The past few years have seen a challenging long-term care insurance (LTCi) environment, thanks to a very persistent block of business and depressed interest rates, among other factors. It’s a market that has been chock full of in-force rate hikes, increased new business premiums, carrier departures, and limitation of benefits and features. This all is taking place while, one could argue, the need and concern for long-term care funding continues to increase.
Now more than ever, addressing the long-term care funding problem
involves more “planning” than “selling.” While the purchase of a traditional long-term care insurance plan will remain the foundation of long-term care funding needs, there is an option that might allow additional flexibility in some clients’ overall strategy.
The trend in the life insurance industry has been to offer policies with riders that allow for an acceleration of the death benefit for those in a chronically ill situation. For all intents and purposes, the triggering definitions are very similar to those of a long-term care insurance policy. The purchase of such a life insurance plan, and earmarking the death benefit for use as a “long-term care pool of money” instead of purchasing a stand-alone long-term care insurance product, might be worth consideration. Perhaps your client may want to consider a strategy to purchase an LTCi policy in combination with life insurance with an accelerated death benefit (ADB) rider, or a life policy with ADB rider might be used to offset a shortfall of benefits on an in-force LTCi plan. A positive feature of most life policies with ADB rider is that the entire benefit will be paid out to someone – either to the insured through the chronically ill death benefit acceleration or to the beneficiary via the income-tax-free death benefit.
A difficulty in long-term care planning is and has always been that there are no crystal balls. Advisors simply do not know when, how or even if a client will use their long-term care insurance policy. Inherently, therefore, a ubiquitous objection out there is: “What happens if I don’t use my long term care coverage?” When the client purchases a life insurance policy with the accelerated death benefit rider, that objection is moot. If a client has a chronically ill claim for less than the full amount of the death benefit, the bulk of the unused death benefit is payable to the named beneficiary. With many of the plan designs, even if all of the death benefit has been “used up,” a residual death benefit is payable to bring the plan to closure.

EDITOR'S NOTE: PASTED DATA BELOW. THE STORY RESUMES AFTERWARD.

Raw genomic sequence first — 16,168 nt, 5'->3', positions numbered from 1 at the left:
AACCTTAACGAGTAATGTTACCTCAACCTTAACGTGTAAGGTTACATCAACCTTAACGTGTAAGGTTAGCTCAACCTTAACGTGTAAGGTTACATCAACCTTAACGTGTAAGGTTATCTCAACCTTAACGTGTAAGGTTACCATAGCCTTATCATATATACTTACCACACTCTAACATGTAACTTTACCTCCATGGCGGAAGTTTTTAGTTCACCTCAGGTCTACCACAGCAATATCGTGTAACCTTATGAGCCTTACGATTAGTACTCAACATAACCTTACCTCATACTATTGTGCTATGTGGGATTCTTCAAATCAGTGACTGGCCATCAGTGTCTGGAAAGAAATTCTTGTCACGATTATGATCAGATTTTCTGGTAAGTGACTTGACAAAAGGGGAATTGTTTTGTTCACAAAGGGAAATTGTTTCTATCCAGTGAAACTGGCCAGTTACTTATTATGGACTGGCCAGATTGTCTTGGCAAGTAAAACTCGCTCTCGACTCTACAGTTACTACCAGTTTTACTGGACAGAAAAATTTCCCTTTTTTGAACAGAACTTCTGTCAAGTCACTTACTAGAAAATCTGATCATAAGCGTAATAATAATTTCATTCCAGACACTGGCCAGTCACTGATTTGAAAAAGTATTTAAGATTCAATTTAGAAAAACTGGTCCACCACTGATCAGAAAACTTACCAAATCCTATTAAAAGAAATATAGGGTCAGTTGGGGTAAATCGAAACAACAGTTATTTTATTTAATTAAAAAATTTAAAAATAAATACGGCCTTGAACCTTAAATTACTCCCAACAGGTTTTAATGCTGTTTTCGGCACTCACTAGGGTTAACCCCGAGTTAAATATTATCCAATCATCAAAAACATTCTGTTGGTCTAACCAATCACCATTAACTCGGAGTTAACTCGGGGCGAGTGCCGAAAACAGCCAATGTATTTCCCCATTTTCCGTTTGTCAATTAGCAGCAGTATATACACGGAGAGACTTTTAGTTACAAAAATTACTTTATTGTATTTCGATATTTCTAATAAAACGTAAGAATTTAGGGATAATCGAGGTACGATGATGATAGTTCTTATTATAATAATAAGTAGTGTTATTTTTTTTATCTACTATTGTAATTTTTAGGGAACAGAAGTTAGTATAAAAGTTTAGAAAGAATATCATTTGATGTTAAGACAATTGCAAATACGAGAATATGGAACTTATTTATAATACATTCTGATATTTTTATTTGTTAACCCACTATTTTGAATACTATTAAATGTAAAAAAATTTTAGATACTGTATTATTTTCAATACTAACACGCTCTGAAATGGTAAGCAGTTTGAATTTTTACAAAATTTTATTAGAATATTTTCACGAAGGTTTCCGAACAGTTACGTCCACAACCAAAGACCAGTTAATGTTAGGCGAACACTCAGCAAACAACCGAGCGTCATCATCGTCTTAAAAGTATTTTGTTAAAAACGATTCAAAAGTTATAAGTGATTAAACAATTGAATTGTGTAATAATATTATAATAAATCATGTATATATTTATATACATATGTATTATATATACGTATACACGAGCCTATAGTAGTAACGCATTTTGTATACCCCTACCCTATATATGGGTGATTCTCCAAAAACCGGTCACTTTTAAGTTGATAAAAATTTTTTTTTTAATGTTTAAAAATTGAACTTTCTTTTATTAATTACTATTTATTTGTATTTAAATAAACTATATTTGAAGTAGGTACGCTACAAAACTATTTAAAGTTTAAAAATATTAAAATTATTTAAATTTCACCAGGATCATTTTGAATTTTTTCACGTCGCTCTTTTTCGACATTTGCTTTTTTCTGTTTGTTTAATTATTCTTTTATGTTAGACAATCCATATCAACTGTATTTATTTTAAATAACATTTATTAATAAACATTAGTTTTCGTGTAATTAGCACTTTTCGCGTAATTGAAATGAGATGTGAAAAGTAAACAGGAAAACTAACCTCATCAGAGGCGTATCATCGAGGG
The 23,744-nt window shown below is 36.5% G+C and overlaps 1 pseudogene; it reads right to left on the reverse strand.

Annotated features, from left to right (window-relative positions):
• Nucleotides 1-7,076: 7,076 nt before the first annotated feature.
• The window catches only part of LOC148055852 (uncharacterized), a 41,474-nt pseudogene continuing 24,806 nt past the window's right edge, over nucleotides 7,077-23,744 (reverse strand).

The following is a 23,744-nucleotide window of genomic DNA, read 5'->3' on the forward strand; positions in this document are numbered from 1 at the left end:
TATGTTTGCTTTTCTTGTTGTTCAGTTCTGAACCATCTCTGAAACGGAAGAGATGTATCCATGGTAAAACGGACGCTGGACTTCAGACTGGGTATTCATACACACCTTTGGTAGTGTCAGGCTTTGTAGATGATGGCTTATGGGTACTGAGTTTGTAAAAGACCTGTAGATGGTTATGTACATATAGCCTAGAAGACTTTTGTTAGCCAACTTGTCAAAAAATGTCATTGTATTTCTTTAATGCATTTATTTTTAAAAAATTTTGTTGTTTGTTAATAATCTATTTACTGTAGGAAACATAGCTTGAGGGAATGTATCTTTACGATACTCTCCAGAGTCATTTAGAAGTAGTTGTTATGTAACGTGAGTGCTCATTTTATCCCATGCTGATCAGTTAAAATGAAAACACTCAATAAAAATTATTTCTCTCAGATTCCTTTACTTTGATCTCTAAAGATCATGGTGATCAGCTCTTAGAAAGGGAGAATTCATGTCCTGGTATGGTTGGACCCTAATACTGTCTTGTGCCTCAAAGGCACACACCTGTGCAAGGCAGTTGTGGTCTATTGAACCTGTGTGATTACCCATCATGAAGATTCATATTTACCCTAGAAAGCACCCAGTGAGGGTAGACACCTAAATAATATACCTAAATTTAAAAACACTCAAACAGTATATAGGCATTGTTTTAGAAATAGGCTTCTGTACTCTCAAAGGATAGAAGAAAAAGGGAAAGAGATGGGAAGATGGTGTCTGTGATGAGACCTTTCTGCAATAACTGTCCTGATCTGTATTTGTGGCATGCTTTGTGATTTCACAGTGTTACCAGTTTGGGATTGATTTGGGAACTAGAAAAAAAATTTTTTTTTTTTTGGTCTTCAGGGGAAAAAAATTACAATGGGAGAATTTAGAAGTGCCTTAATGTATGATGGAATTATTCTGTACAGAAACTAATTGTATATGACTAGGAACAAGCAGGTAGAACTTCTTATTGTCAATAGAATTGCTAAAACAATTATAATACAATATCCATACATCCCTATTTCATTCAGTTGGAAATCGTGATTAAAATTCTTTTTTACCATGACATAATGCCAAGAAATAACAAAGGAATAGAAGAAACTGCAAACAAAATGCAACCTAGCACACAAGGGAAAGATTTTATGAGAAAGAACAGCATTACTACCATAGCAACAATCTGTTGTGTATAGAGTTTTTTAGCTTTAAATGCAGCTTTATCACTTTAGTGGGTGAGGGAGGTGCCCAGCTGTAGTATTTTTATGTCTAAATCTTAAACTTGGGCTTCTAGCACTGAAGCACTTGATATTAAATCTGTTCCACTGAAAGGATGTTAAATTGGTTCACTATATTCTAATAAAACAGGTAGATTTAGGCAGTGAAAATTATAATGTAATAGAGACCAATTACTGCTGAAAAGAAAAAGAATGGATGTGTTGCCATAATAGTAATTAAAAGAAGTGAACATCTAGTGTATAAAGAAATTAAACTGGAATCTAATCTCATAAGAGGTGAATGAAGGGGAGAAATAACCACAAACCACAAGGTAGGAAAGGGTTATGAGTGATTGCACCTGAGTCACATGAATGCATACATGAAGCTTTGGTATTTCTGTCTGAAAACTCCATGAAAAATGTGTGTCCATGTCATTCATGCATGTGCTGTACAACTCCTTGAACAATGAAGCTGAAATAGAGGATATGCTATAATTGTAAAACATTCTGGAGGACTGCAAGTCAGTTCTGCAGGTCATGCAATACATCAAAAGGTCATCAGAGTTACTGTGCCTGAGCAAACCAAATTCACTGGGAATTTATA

Don’t get me wrong – the pros and cons of this approach must be explored in relationship to a client’s particular situation and weighed compared to a purchase of a “regular” long-term care insurance plan. Often the life insurance plan with an ADB rider has a higher cost than a similar initial long-term care pool of money. Is it worth it to the client to assure all benefits are paid out?
The ADB riders do not allow for any inflation protection. A client who ends up with a long-term care claim after paying premiums for many years might end up woefully short of “full blown” long-term care protection.
Be wary of the definitions that trigger the chronically ill ADB rider. Those definitions can vary from contract to contract. Most often, they tend to follow the definitions of “chronically ill” we’ve come to accept as appropriate triggers, but policy language should be reviewed to ensure that is the case. There may be restrictions as to when and how a client can access the accelerated death benefits. The structure of payments varies from company to company. Some allow for the plan to mimic the payout pattern of a traditional LTCi plan. Others allow only for annual or some other periodic withdrawals. The prudent planner will scrutinize these definitions and payout structures to help better identify a fit for their client’s particular situation.
A life insurance plan with an ADB rider for chronically ill situations can provide a client with stable premiums and the assurance that the full amount of the benefit is paid out. In many situations, this plan will appeal to a client as an alternative or an addition to a long-term care insurance plan
As with any planning process, it’s important to consider optional strategies for a client as the market changes and new alternatives come available. Another tool to address the conundrum of long-term care funding is purchasing a life insurance contract with an accelerated death benefit rider for chronically ill situations. When all is said and done, it might end up providing the flexibility that a client needs in order to implement something to address long-term care funding concerns instead of doing nothing at all.
Raymond S. Phillips Jr., CLU, LTCP is the president of Pittsburgh-based The Brokers Source and the 2013 NAILBA Chairman of the Board. The National Association of Independent Life Brokerage Agencies (NAILBA) is the premiere insurance industry organization promoting financial security and consumer choice through the use of independent brokerage distribution. NAILBA serves as the national association of life, health and annuity insurance distributors. Contact Ray at [email protected].